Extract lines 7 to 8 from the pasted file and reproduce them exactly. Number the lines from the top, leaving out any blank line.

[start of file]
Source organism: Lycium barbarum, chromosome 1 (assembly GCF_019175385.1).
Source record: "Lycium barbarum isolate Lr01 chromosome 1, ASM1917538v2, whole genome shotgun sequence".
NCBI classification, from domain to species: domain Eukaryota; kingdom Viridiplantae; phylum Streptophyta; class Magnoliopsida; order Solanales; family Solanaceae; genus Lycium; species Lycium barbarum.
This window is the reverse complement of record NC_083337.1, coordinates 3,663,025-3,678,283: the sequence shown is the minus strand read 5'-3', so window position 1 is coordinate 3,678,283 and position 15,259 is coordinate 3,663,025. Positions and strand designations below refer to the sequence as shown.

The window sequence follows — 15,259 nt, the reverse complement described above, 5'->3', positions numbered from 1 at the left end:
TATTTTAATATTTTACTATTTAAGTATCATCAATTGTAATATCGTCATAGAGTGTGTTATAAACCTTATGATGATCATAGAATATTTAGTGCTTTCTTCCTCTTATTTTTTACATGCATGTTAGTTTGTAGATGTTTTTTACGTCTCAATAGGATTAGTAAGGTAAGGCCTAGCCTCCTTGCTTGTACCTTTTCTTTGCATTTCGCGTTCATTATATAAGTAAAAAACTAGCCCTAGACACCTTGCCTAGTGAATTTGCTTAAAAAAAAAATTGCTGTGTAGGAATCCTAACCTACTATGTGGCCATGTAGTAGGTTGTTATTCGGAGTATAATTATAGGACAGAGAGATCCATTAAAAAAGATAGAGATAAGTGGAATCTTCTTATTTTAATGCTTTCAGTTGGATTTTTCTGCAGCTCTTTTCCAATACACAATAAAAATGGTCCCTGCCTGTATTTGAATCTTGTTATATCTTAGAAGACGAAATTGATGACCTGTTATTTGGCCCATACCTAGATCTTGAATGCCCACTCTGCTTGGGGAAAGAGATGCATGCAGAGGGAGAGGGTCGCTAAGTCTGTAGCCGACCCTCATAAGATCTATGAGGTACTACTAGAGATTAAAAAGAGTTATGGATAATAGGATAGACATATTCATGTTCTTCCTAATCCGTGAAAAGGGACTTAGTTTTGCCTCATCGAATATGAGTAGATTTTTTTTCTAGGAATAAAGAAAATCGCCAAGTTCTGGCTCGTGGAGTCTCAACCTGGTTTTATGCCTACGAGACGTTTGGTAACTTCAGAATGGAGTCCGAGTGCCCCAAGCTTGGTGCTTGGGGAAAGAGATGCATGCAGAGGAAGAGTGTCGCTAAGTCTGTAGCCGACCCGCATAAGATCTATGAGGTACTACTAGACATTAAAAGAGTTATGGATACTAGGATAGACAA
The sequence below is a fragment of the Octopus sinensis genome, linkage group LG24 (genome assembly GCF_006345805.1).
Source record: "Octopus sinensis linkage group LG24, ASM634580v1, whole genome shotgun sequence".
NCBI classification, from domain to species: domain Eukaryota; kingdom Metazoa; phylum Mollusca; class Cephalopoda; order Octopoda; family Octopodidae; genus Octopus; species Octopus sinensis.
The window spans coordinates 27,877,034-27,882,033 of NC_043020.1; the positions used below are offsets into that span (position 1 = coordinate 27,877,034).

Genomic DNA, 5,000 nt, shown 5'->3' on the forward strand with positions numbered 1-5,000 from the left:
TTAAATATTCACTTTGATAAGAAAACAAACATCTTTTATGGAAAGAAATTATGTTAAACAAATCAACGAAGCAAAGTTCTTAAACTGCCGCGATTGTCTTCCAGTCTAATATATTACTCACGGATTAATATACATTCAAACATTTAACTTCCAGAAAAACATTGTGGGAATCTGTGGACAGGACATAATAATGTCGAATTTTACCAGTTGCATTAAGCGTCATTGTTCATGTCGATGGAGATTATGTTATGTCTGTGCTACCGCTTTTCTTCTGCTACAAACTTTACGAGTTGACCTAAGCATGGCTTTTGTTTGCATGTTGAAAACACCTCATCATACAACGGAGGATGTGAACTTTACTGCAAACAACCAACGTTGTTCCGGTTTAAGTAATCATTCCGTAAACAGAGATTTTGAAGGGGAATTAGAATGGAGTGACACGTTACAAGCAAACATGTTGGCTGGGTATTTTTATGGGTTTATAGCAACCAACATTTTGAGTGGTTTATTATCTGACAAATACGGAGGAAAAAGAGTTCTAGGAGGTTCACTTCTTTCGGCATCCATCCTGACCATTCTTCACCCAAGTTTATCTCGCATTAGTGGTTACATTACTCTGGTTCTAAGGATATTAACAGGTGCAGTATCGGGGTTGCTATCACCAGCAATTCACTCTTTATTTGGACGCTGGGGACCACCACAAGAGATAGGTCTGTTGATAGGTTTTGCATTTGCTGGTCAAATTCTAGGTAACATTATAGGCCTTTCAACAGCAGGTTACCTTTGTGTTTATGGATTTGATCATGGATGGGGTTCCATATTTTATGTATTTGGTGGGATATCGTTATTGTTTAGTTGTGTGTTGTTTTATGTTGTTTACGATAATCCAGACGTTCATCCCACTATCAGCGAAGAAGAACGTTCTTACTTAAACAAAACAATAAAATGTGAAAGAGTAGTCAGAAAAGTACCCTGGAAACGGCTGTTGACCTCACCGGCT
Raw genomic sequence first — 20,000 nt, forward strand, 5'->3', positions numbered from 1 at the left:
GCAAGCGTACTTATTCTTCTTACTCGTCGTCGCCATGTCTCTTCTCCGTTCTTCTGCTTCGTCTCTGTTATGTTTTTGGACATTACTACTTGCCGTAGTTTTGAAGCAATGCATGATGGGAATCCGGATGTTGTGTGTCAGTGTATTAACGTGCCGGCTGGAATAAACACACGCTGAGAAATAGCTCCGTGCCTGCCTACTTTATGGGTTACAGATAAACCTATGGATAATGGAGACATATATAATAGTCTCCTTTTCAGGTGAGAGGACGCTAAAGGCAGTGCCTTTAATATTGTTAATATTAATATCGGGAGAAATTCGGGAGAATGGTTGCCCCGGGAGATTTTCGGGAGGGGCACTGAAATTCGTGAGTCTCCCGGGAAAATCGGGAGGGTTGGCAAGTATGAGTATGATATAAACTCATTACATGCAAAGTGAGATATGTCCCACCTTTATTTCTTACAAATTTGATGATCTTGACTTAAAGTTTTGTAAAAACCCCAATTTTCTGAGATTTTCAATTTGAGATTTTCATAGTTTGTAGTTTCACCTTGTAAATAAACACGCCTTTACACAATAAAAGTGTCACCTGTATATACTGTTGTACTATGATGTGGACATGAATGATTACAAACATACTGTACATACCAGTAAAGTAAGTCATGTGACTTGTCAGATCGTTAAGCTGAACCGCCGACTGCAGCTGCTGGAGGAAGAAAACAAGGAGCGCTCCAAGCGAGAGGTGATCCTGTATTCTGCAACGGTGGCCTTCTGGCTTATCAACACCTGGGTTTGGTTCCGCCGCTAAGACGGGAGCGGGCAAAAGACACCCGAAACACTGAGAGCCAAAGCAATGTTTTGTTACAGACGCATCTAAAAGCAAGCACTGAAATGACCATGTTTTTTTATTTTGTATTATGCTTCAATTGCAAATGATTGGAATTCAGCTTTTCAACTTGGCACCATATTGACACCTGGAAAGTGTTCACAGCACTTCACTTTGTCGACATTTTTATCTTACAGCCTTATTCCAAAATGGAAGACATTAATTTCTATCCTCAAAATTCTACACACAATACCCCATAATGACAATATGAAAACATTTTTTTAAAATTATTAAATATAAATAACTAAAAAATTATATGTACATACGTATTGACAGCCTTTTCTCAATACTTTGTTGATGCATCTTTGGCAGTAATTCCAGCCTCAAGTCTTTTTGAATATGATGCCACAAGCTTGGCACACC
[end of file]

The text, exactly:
The sequence below is a fragment of the Octopus sinensis genome, linkage group LG24 (genome assembly GCF_006345805.1).
Source record: "Octopus sinensis linkage group LG24, ASM634580v1, whole genome shotgun sequence".